As the mother of five, I've experienced a lot of pants with holes. I found that the best way for me to patch the holes is to take either a piece of old sweatshirt material or a piece of fleece and adhere it to the inside of the pants using fusible bonding web. I cut a piece of patch fabric a bit larger than the hole, or if it's on the knee, I cut it large enough to cover the whole knee area from seam to seam. I turn the pants inside out and smooth out the area. Then I completely encircle the area to be patched with the bonding web, cutting numerous short pieces and overlapping the ends. I lay the patch over the web and follow the directions for fusing. After it is bonded, I trim the patch very close to the bond so there isn't much that can curl up and be pulled at when the pants are being put on. I have had most of my patches last much longer than the original pants! I found that by putting the patch on the inside that it generally stops the hole from getting much larger because the stress is on the patch rather than on the pants. When I've patched pants on the outside, the hole usually continues to grow and eventually grows past the edge of the patch. I've found that holes are much less noticeable with this method, especially if I try to match the color of the patch to the pants. I also try to patch the pants as soon as I see even a small hole starting. But again, in the case of a knee, I generally make a patch much larger than the hole to cover the whole knee area. This way, the patch takes the stress but also so there isn't a little lump of patch right at the knee as I figure that would be uncomfortable. I've also used this same method on pants before a hole started with pretty good luck.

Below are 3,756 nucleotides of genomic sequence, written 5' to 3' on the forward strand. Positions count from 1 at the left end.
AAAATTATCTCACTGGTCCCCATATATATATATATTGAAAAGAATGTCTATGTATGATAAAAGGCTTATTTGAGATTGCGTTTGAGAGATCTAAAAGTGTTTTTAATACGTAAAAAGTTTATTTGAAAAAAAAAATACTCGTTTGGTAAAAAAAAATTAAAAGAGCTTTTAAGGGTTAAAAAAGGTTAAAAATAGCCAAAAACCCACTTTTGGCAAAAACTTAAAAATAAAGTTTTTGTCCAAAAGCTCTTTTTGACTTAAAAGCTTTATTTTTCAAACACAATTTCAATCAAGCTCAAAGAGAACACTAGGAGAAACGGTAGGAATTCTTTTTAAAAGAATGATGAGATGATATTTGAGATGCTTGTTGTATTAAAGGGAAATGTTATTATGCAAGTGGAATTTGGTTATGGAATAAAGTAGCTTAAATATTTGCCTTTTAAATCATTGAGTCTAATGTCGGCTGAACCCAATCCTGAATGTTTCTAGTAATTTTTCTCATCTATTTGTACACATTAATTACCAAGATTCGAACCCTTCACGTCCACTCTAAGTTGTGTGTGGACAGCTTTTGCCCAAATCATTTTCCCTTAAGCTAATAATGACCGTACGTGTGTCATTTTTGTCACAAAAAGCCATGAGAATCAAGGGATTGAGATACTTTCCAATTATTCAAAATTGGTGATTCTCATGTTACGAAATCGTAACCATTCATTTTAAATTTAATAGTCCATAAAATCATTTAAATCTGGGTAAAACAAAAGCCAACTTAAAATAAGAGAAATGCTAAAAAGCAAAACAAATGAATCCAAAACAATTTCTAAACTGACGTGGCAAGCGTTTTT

Make Your Own Homemade Patches
Sliding across the floor is a joy of childhood. But, it is rough on knees! I save a pair of outgrown/thrashed jeans and khakis for homemade patches. I cut a patch to fit the area and use a fabric glue (no sew) product called Unique Stitch (sold at JoAnn Fabrics) to apply the homemade patch to the inside of the pants knees (if child doesn't want patch to be visible). You can do this before or after the hole has appeared. It won't prevent the holes, but it will give them a second layer to wear through. My son also likes using permanent markers to make Minecraft Creeper faces on his jean patches if I apply them to the outside of his jeans. The layer of glue makes them slightly more durable than the original material. As an added bonus, Unique Stitch can be used to glue patches to Boy Scout uniforms or lace to the bottom of girls' pants to give them another inch or so if they grew suddenly. You can even use it to make a quick curtain rod pocket for free/cheap curtains out of a sheet.
Prevent Holes Before They Happen
This is a no-sew trick to prevent holes before they start. Buy a bottle of fabric glue (at JoAnne's Fabric Store with the 40% coupon from the weekly circular). Turn your kid's jeans inside out and coat the inside of the knee area with a thin layer of fabric glue. Let dry for 24 hours and then wash like normal. This will help the denim to hold together, and my son's jeans last a lot longer before he blows holes in the knees.